The last few books in the series were edited as a team by people from Bloomsbury and Scholastic as well as by Rowling herself. They made decisions about the final text together so that the different editions agreed with each other. However, in this case the system broke down somehow.
The passage in question is found in chapter 27 when Dumbledore is talking with Malfoy atop the Astronomy Tower. Here’s the approved, Bloomsbury version of the text:
‘I did not dare speak to you of the mission with which I knew you had been entrusted, in case he used Legilimency against you,’ continued Dumbledore. ‘But now at last we can speak plainly to each other … no harm has been done, you have hurt nobody, though you are very lucky that your unintentional victims survived … I can help you, Draco.’
‘No, you can’t,’ said Malfoy, his wand hand shaking very badly indeed. ‘Nobody can. He told me to do it or he’ll kill me. I’ve got no choice.’
‘Come over to the right side, Draco, and we can hide you more completely than you can possibly imagine. What is more, I can send members of the Order to your mother tonight to hide her likewise. Your father is safe at the moment in Azkaban … when the time comes we can protect him too … come over to the right side, Draco … you are not a killer …’
The Scholastic edition leaves in two sentences to this speech. Just after Dumbledore says he can send members of the Order to hide Malfoy’s mother, he says:
Nobody would be surprised that you had died in your attempt to kill me — forgive me but Lord Voldemort probably expects it. Nor would the Death Eaters be surprised that we had captured and killed your mother — it is what they would do themselves, after all.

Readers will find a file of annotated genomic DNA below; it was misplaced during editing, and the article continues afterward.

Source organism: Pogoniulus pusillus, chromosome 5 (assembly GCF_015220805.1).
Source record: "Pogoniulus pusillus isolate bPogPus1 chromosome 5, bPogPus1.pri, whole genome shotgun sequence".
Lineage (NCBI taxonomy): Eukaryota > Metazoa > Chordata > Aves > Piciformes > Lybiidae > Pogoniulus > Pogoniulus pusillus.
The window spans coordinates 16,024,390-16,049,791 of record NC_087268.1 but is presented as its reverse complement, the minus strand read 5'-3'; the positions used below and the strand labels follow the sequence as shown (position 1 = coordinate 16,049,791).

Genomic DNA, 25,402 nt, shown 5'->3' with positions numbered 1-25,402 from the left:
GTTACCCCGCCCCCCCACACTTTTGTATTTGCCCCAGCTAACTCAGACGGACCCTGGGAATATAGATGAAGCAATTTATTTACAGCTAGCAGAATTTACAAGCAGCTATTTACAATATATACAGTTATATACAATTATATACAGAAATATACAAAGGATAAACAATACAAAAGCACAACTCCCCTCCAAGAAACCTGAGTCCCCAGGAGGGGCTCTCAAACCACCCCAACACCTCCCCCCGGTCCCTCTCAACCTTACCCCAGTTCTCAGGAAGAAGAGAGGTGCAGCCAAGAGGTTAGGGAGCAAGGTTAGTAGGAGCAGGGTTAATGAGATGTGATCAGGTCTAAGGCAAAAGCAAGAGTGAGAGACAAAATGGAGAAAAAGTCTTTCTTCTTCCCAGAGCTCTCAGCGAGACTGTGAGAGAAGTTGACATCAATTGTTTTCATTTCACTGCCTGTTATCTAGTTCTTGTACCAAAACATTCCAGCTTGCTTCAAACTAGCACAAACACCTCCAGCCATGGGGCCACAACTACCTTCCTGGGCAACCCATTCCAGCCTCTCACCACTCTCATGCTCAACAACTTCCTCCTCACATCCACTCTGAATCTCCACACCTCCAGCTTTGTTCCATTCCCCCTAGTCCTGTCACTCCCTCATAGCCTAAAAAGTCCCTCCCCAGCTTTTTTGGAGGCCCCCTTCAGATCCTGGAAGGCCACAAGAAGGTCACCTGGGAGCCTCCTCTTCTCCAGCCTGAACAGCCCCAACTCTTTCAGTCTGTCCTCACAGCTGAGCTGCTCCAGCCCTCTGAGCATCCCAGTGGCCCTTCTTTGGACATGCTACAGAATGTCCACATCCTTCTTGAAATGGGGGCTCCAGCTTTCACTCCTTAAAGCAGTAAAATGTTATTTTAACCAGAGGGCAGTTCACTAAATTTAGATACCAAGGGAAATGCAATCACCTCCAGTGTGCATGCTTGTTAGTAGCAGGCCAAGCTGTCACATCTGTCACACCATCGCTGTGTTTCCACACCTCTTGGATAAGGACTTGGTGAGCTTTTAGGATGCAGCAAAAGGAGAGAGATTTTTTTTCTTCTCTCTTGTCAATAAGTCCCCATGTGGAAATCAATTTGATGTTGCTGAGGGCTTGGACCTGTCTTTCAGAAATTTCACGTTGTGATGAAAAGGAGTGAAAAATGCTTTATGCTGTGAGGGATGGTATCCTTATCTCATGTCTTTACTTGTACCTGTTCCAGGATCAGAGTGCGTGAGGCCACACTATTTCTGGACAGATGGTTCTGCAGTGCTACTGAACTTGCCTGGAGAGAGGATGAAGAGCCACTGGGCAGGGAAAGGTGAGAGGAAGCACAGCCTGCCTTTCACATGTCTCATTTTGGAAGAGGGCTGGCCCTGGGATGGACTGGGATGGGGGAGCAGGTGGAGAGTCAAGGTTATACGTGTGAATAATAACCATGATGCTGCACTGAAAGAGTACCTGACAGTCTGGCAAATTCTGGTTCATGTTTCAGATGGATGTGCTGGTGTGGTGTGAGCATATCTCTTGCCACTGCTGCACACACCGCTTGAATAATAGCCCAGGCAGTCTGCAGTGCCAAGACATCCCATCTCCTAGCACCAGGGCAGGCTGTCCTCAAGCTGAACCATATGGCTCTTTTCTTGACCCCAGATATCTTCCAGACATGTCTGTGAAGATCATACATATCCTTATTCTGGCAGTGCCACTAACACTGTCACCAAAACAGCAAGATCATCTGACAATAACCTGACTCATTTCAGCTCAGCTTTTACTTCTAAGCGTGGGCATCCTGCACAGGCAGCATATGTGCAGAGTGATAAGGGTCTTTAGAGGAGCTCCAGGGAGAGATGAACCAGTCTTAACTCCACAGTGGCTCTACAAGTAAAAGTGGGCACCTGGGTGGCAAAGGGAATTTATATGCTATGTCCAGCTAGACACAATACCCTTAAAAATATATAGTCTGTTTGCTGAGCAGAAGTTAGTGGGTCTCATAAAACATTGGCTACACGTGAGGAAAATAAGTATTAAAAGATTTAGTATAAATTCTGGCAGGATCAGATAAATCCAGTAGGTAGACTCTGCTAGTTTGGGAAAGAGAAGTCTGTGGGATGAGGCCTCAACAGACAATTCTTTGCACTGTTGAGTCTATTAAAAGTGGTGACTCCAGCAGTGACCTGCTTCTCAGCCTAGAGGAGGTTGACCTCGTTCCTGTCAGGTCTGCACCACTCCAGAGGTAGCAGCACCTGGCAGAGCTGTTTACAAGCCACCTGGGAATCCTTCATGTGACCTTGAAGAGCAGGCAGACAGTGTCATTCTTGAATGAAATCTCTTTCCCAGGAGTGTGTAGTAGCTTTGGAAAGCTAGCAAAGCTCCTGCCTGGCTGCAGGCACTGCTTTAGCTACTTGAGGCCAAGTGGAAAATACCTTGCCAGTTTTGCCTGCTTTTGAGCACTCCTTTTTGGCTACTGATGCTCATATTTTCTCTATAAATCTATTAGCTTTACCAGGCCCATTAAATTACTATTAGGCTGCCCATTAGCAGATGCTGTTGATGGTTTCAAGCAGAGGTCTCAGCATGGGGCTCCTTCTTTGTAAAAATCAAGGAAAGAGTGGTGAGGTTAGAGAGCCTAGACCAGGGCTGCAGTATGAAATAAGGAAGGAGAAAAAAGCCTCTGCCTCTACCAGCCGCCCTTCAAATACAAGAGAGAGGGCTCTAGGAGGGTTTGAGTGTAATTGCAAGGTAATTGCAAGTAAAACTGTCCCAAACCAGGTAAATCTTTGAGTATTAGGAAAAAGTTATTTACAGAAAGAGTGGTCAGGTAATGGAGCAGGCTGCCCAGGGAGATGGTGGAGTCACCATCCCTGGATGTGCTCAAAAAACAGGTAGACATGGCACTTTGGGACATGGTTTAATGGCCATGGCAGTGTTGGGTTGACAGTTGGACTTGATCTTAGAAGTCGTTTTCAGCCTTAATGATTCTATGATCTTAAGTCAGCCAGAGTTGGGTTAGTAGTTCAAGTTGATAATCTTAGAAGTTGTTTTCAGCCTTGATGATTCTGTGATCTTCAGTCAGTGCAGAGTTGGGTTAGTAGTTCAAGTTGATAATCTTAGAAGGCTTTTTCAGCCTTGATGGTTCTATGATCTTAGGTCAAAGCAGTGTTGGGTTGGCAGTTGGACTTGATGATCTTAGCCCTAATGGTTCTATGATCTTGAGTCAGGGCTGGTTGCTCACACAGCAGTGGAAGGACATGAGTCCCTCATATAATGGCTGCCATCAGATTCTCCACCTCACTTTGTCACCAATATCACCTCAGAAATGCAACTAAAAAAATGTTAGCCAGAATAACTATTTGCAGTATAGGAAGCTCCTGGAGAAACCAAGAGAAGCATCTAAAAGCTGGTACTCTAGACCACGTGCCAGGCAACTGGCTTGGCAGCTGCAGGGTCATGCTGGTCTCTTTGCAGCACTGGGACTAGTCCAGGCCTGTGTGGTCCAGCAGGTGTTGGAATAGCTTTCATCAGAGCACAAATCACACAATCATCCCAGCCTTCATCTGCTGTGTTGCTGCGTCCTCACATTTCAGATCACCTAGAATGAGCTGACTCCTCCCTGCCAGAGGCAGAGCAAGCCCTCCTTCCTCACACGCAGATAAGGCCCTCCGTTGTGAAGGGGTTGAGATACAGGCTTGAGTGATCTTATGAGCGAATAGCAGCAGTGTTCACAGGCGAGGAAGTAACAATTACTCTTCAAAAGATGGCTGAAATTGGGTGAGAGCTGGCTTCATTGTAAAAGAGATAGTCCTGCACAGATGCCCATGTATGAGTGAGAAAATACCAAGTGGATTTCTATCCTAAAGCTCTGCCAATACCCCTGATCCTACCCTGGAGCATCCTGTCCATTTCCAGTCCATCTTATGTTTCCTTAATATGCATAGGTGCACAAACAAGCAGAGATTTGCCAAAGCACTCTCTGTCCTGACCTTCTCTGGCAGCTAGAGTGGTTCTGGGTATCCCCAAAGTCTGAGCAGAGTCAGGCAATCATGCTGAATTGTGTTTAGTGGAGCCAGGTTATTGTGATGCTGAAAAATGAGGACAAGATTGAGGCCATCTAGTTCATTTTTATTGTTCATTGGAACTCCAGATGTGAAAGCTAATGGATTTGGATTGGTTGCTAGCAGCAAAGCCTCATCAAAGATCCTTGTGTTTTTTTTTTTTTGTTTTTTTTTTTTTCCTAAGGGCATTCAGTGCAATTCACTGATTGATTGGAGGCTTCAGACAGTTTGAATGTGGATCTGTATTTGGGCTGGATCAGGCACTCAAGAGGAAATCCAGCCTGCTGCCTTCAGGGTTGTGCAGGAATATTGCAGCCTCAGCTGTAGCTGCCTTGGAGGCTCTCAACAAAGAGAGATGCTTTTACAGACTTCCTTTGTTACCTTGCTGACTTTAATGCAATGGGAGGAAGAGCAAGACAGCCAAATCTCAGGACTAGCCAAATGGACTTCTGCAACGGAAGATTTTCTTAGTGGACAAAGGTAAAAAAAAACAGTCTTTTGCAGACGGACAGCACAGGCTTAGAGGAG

The editors and Rowling agreed that the Order should always appear as paragons of virtue in the books and would therefore not take actions to even imply that they had committed murder. So the decision was made to remove those two sentences. Someone at Scholastic, however, messed up and left them in.
This error appears in the first American editions of the Half-Blood Prince book but was fixed in subsequent printings.
From the Atlas
Rowling herself stated that “it would be difficult for the most skilled architect to draw, owing to the fact that the staircases and the rooms keep moving. However, I have a very vivid mental image of what it looks like.”
That’s all well and good, but at some point plans for the castle needed to be created. The films, for example, required that the models that were built has some sort of connection to the interiors which were shown on screen. Then when the later video games were created, starting with Order of the Phoenix, the game characters had to be able to wander around Hogwarts accomplishing various tasks, which meant that an even more exact plan for the castle needed to be devised. These map and plans were accurate to the film version of the story. The book version was largely ignored.
The Lexicon includes a collection of these maps and plans, those from the films and from the games as well as those drawn to match the descriptions in the books. One set of plans goes above and beyond, however. They are drawn by Harper Robinson and are based on plans of an actual British castle. Each floor is shown along with all the rooms. The final plan in the set shows the tops of the towers, including the Astronomy Tower which figures so vividly in these last chapters of Half-Blood Prince. Here’s that last plan depicting the highest point at Hogwarts, as well as the links to the full series.
- Dungeons and Kitchens
- Ground Floor
- First Floor
- Second Floor
- Third Floor
- Fourth Floor
- Fifth Floor
- Sixth Floor
- Seventh Floor
Coming up next week…
We have now featured six of the seven books in the Harry Potter series. All that remains is the final book, Harry Potter and the Deathly Hallows. But before we delve into the culmination of the saga, we’re going to take a small detour into some of the other canon sources where Rowling reveals details and lore about the Wizarding World. We’ve already explored the schoolbooks — Quidditch Through the Ages and Fantastic Beasts and Where to Find Them — along with the delightful Daily Prophet Newsletters. Now we’ll talk about The Tales of Beedle the Bard, Rowling’s websites, and a few of the most important interviews and webchats from the years when the books were coming out.